Applies to charcoal: oral capsule
Other dosage forms:
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Applies to charcoal: compounding powder, oral capsule, oral delayed release tablet, oral granule for reconstitution, oral powder for reconstitution, oral suspension, oral tablet
Gastrointestinal side effects have frequently included nausea and vomiting (13% to 30%) and constipation. Bowel obstruction, ileus, chalk like taste, perforation of the gastrointestinal tract and subsequent charcoal peritoneum, and black colored stools have also been reported.
A young woman developed a surgically acute abdomen following orogastric lavage and charcoal administration. Laparotomy revealed charcoal throughout the peritoneum. Complications included peritonitis, adhesions, abscess formation, persistent peritoneal charcoal deposits, oophorectomy, and small bowel resection.
A case report has described charcoal bezoar and small bowel obstruction following administration of 30 to 60 g of activated charcoal via nasogastric tube every 4 to 6 hours for 5 days.
In a study of 275 patients, 18 years old or younger, 20.4% (56/275) experienced vomiting within nausea, a vomiting occurrence prior to charcoal ingestion, presence of signs or symptoms of poisoning (exclusive of nausea &/or vomiting), age greater than 12 years, administration by nasogastric or orogastric tube, and ingestion of emetogenic drug or chemical.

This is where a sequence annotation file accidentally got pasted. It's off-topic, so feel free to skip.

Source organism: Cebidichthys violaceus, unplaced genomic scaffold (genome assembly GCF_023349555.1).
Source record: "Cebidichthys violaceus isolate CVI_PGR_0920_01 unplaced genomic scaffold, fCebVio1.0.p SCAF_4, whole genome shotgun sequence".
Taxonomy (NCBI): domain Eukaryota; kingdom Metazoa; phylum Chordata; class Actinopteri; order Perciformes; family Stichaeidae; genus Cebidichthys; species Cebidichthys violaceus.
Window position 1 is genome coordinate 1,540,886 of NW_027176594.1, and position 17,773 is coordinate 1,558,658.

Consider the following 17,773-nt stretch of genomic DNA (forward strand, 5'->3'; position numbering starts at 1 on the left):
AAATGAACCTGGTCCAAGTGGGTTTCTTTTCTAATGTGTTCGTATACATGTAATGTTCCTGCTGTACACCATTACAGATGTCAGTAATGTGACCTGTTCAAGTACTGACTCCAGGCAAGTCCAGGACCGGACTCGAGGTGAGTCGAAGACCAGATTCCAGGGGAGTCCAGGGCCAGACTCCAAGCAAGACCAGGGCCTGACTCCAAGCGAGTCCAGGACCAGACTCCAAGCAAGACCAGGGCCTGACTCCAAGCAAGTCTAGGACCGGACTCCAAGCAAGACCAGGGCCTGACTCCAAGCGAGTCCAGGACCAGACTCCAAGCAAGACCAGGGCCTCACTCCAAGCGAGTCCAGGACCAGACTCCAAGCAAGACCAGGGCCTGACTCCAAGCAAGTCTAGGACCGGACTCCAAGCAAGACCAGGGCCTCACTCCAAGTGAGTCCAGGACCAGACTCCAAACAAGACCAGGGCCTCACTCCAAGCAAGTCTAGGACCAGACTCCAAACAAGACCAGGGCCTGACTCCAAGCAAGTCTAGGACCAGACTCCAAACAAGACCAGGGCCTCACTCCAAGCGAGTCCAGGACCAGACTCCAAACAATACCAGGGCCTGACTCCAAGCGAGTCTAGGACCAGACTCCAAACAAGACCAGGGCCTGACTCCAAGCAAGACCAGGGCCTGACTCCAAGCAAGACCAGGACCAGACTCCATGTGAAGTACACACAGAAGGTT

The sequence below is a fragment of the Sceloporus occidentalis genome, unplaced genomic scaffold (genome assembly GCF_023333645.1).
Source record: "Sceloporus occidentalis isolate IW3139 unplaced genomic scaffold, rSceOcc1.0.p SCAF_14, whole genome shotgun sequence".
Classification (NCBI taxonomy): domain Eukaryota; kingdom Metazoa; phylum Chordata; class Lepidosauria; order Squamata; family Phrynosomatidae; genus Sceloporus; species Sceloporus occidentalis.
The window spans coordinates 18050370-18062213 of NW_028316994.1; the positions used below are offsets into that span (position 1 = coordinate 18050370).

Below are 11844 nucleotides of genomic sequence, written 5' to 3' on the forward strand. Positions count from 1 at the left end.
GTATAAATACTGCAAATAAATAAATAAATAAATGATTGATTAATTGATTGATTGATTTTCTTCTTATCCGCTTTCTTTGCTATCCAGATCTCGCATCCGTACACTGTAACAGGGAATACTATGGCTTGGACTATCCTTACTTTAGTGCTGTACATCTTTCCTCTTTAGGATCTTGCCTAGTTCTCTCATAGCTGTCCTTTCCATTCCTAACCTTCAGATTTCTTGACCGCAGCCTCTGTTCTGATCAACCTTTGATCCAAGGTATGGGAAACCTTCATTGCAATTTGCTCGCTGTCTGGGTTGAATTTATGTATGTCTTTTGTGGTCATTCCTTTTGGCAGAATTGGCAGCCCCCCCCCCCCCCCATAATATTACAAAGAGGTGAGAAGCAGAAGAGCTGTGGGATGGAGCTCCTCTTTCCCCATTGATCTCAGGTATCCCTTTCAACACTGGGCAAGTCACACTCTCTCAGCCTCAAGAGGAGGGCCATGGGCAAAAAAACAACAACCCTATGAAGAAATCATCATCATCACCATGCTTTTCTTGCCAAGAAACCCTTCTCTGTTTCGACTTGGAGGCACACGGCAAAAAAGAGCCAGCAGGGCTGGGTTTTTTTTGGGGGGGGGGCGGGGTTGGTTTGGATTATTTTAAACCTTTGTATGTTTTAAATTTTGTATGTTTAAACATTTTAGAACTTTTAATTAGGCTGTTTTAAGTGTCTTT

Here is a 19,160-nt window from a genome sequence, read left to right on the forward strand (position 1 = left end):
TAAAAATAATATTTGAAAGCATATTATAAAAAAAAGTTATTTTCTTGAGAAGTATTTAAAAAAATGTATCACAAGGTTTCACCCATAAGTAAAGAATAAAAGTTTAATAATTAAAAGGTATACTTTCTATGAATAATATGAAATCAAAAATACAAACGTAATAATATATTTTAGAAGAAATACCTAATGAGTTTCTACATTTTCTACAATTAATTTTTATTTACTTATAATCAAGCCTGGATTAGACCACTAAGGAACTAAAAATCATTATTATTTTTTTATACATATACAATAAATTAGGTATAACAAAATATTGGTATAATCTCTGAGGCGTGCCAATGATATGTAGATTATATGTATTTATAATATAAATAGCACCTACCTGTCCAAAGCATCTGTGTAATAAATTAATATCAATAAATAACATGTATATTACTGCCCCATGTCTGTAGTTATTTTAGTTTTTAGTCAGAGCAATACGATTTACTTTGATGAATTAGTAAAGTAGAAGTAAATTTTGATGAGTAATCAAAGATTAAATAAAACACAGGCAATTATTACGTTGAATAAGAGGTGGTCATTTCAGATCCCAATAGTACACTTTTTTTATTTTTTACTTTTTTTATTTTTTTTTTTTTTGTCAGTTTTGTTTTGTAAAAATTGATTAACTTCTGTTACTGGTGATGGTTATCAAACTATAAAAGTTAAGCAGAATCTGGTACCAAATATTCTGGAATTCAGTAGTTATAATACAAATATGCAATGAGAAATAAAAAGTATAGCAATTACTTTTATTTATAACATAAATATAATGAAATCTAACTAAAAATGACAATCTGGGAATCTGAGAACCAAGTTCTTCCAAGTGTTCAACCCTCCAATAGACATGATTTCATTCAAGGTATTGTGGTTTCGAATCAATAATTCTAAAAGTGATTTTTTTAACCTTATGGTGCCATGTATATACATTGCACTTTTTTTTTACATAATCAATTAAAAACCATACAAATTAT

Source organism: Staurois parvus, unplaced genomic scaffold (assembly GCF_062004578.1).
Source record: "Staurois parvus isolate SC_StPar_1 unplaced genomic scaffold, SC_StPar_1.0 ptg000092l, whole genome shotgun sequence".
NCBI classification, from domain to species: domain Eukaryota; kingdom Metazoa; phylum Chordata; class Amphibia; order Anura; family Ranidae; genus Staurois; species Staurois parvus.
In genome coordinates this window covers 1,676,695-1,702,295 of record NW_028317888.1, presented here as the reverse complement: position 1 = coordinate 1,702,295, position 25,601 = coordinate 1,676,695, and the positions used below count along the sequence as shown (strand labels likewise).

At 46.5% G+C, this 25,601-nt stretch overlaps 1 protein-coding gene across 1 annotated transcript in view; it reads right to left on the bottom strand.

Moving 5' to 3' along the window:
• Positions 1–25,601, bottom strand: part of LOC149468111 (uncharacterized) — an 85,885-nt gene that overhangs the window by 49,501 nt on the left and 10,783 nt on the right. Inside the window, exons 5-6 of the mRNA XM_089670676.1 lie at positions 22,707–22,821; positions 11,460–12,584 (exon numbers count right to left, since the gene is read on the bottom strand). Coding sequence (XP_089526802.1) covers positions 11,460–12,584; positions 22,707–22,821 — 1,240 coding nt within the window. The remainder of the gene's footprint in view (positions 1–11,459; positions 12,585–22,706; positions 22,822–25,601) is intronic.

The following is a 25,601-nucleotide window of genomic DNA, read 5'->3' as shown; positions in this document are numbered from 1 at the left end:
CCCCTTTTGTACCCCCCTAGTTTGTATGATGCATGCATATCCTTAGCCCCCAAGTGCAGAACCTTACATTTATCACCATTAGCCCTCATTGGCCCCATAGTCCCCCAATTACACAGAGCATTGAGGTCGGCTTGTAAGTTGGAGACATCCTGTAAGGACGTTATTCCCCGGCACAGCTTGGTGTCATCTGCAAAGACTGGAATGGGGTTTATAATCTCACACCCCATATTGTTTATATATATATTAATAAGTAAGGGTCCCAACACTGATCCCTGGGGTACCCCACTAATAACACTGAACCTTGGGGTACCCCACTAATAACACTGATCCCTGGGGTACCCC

Bowel obstruction and ileus have occurred with multiple-dose administration.
Although charcoal is tasteless, it adheres to the surfaces of the mouth and tongue, producing a chalk like taste that can be unpalatable.
Metabolic side effects have included hypernatremia, hypermagnesemia. electrolyte abnormalities, dehydration, and shock.
Metabolic side effects occur primarily when sorbitol is combined with charcoal. Multiple-dose activated charcoal has been associated with hypernatremia and hypermagnesemia.
Respiratory side effects have included bronchiolitis obliterans, empyema, and Adult Respiratory Distress Syndrome.
Bronchiolitis obliterans and empyema have occurred due to charcoal aspiration following emesis.
Accidental administration of charcoal directly into the lungs has resulted in Adult Respiratory Distress Syndrome.
Ocular side effects have included corneal abrasions.
Corneal abrasions may occur if charcoal comes in contact with eyes.
Exacerbation of variegate porphyria may lead to increases in skin lesions, and urine and plasma porphyrins.
Hematologic side effects have included exacerbation of variegate porphyria.
Medically reviewed by BestRx Medical Team Last updated on 1/1/2020.
Source: Drugs.com Charcoal